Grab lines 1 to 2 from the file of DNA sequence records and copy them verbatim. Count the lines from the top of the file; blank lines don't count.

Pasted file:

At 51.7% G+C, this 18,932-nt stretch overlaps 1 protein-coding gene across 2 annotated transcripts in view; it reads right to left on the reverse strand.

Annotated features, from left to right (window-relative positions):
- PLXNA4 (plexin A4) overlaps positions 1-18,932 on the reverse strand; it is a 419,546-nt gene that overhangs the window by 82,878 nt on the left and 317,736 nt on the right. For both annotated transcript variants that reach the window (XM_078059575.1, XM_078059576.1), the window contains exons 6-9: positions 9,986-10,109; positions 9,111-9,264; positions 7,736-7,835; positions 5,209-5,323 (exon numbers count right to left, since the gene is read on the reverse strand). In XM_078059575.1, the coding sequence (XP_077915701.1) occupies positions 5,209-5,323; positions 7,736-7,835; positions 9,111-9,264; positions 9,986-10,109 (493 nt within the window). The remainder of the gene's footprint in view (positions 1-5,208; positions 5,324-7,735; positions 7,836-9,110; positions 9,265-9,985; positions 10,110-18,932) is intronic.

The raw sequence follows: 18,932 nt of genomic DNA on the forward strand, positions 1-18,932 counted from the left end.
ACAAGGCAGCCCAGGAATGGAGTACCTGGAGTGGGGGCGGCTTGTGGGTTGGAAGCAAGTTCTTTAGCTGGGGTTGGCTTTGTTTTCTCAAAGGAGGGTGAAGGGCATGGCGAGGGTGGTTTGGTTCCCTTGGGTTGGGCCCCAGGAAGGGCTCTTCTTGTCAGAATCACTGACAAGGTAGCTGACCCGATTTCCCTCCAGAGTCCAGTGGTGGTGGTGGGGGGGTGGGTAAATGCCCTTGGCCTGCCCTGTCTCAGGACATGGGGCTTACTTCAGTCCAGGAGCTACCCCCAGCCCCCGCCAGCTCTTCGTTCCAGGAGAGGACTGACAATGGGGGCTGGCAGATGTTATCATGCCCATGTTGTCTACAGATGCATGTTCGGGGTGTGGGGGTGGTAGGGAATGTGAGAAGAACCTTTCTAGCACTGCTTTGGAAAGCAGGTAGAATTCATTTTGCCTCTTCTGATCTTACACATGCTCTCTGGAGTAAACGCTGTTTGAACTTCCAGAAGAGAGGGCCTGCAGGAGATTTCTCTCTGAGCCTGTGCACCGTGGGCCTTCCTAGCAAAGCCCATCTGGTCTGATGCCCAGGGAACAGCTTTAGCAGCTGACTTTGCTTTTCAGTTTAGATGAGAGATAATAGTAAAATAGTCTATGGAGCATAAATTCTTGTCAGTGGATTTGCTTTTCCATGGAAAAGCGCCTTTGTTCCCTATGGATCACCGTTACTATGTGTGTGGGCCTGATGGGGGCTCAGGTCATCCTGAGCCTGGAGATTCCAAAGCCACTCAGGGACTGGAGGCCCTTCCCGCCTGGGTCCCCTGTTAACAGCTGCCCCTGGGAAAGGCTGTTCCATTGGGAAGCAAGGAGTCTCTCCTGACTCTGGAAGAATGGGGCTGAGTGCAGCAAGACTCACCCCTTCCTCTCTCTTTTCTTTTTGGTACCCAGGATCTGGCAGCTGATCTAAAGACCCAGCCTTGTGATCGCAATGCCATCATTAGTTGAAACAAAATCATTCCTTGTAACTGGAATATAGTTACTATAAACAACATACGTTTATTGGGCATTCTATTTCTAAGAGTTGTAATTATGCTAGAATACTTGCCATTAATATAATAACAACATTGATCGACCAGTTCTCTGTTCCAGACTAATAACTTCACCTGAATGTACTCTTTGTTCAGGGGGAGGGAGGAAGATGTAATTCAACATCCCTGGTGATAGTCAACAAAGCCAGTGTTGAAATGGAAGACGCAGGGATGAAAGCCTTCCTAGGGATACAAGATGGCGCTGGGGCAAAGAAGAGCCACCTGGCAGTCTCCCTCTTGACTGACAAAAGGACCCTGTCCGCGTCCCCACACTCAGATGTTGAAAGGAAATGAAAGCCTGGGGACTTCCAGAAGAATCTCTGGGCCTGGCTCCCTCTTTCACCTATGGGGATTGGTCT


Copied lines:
At 51.7% G+C, this 18,932-nt stretch overlaps 1 protein-coding gene across 2 annotated transcripts in view; it reads right to left on the reverse strand.

Annotated features, from left to right (window-relative positions):